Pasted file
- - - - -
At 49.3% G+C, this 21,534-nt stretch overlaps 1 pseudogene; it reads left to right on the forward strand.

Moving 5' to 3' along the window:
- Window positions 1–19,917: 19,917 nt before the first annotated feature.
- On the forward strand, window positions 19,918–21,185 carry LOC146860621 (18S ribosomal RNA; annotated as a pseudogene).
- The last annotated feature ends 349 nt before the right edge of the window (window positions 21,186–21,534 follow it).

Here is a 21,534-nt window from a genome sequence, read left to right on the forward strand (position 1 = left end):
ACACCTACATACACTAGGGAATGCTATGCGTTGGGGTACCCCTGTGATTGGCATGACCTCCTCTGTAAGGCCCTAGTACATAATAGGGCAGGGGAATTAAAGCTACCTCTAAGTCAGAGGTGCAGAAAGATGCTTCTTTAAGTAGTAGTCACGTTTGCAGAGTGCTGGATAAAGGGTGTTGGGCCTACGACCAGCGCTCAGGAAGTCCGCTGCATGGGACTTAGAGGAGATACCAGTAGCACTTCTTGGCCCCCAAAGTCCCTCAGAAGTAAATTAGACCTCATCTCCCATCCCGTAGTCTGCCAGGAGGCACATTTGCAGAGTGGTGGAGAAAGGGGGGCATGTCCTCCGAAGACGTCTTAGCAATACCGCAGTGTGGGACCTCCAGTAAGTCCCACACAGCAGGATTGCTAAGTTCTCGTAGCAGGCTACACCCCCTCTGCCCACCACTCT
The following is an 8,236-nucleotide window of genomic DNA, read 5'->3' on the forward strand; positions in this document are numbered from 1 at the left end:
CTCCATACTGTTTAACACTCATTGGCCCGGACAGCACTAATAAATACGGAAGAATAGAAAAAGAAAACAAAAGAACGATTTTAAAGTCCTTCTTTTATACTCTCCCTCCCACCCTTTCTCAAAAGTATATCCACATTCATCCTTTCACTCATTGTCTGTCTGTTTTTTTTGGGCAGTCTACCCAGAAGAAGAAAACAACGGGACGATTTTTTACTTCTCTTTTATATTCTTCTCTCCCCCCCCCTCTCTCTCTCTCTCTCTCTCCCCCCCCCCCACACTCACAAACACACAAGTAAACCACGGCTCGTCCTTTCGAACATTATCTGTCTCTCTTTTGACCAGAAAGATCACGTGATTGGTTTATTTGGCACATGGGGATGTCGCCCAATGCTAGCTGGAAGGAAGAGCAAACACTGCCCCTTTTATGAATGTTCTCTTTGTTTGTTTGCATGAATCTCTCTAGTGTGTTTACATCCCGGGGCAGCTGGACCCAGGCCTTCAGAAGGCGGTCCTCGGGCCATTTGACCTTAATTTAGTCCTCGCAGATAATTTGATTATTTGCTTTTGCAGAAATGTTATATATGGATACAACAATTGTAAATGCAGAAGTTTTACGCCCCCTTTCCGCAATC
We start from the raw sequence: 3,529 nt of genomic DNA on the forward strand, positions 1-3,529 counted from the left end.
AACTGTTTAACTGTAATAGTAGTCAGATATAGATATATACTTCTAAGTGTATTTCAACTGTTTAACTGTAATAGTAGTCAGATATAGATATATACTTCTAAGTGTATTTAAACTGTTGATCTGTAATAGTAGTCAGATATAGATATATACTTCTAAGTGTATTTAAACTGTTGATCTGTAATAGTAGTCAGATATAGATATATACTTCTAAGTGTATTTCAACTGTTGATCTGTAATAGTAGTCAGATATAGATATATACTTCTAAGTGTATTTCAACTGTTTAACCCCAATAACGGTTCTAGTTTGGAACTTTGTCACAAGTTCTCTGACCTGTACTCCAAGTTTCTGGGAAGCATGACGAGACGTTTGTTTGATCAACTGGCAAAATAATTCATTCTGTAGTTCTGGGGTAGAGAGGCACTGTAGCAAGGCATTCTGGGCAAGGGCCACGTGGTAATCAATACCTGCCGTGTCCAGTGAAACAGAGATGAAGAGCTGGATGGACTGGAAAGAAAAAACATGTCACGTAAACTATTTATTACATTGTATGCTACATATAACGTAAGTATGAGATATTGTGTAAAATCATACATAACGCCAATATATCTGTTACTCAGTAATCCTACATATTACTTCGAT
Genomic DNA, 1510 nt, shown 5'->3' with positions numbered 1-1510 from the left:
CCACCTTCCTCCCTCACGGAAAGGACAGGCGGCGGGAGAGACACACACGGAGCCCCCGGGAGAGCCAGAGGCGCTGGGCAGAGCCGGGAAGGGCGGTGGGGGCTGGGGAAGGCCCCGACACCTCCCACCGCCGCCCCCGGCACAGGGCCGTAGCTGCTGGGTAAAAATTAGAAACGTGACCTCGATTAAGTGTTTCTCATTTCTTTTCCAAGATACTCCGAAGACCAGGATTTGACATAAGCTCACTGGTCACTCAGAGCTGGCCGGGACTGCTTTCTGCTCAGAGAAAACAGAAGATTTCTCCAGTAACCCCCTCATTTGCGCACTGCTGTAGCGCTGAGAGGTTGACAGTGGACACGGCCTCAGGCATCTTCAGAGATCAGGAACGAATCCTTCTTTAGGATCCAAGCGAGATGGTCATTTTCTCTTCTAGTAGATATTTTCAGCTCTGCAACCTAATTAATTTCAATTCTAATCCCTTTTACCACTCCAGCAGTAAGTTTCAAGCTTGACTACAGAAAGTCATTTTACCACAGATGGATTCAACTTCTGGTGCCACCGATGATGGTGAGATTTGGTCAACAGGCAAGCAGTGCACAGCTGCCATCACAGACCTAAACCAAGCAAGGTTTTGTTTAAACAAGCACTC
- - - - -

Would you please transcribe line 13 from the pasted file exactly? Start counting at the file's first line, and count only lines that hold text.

CCACCTTCCTCCCTCACGGAAAGGACAGGCGGCGGGAGAGACACACACGGAGCCCCCGGGAGAGCCAGAGGCGCTGGGCAGAGCCGGGAAGGGCGGTGGGGGCTGGGGAAGGCCCCGACACCTCCCACCGCCGCCCCCGGCACAGGGCCGTAGCTGCTGGGTAAAAATTAGAAACGTGACCTCGATTAAGTGTTTCTCATTTCTTTTCCAAGATACTCCGAAGACCAGGATTTGACATAAGCTCACTGGTCACTCAGAGCTGGCCGGGACTGCTTTCTGCTCAGAGAAAACAGAAGATTTCTCCAGTAACCCCCTCATTTGCGCACTGCTGTAGCGCTGAGAGGTTGACAGTGGACACGGCCTCAGGCATCTTCAGAGATCAGGAACGAATCCTTCTTTAGGATCCAAGCGAGATGGTCATTTTCTCTTCTAGTAGATATTTTCAGCTCTGCAACCTAATTAATTTCAATTCTAATCCCTTTTACCACTCCAGCAGTAAGTTTCAAGCTTGACTACAGAAAGTCATTTTACCACAGATGGATTCAACTTCTGGTGCCACCGATGATGGTGAGATTTGGTCAACAGGCAAGCAGTGCACAGCTGCCATCACAGACCTAAACCAAGCAAGGTTTTGTTTAAACAAGCACTC